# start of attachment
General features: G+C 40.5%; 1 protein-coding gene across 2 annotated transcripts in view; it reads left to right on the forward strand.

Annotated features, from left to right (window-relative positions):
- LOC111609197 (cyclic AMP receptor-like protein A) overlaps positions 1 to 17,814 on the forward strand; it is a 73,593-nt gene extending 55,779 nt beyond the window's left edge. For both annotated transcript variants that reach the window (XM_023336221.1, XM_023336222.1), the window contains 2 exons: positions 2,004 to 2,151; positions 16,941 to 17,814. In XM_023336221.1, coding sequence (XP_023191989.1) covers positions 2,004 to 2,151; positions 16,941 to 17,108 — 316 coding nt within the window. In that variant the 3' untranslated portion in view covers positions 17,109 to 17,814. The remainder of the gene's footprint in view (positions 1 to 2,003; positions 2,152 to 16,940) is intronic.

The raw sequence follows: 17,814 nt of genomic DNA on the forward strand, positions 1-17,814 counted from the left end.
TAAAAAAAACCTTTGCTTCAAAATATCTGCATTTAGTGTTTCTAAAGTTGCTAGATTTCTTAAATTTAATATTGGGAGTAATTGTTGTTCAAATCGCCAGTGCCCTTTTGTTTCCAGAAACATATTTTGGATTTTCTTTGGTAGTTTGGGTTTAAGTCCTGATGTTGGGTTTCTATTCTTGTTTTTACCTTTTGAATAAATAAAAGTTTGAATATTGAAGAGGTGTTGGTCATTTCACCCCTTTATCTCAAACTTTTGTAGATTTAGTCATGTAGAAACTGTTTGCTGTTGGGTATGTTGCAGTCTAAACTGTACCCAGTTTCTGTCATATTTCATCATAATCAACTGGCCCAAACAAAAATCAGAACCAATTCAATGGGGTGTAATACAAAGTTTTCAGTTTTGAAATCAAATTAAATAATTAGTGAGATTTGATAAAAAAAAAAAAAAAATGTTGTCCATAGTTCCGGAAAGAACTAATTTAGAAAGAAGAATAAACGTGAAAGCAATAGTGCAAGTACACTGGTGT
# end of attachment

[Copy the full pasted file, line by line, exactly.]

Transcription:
General features: G+C 40.5%; 1 protein-coding gene across 2 annotated transcripts in view; it reads left to right on the forward strand.

Annotated features, from left to right (window-relative positions):
- LOC111609197 (cyclic AMP receptor-like protein A) overlaps positions 1 to 17,814 on the forward strand; it is a 73,593-nt gene extending 55,779 nt beyond the window's left edge. For both annotated transcript variants that reach the window (XM_023336221.1, XM_023336222.1), the window contains 2 exons: positions 2,004 to 2,151; positions 16,941 to 17,814. In XM_023336221.1, coding sequence (XP_023191989.1) covers positions 2,004 to 2,151; positions 16,941 to 17,108 — 316 coding nt within the window. In that variant the 3' untranslated portion in view covers positions 17,109 to 17,814. The remainder of the gene's footprint in view (positions 1 to 2,003; positions 2,152 to 16,940) is intronic.

The raw sequence follows: 17,814 nt of genomic DNA on the forward strand, positions 1-17,814 counted from the left end.
TAAAAAAAACCTTTGCTTCAAAATATCTGCATTTAGTGTTTCTAAAGTTGCTAGATTTCTTAAATTTAATATTGGGAGTAATTGTTGTTCAAATCGCCAGTGCCCTTTTGTTTCCAGAAACATATTTTGGATTTTCTTTGGTAGTTTGGGTTTAAGTCCTGATGTTGGGTTTCTATTCTTGTTTTTACCTTTTGAATAAATAAAAGTTTGAATATTGAAGAGGTGTTGGTCATTTCACCCCTTTATCTCAAACTTTTGTAGATTTAGTCATGTAGAAACTGTTTGCTGTTGGGTATGTTGCAGTCTAAACTGTACCCAGTTTCTGTCATATTTCATCATAATCAACTGGCCCAAACAAAAATCAGAACCAATTCAATGGGGTGTAATACAAAGTTTTCAGTTTTGAAATCAAATTAAATAATTAGTGAGATTTGATAAAAAAAAAAAAAAAATGTTGTCCATAGTTCCGGAAAGAACTAATTTAGAAAGAAGAATAAACGTGAAAGCAATAGTGCAAGTACACTGGTGT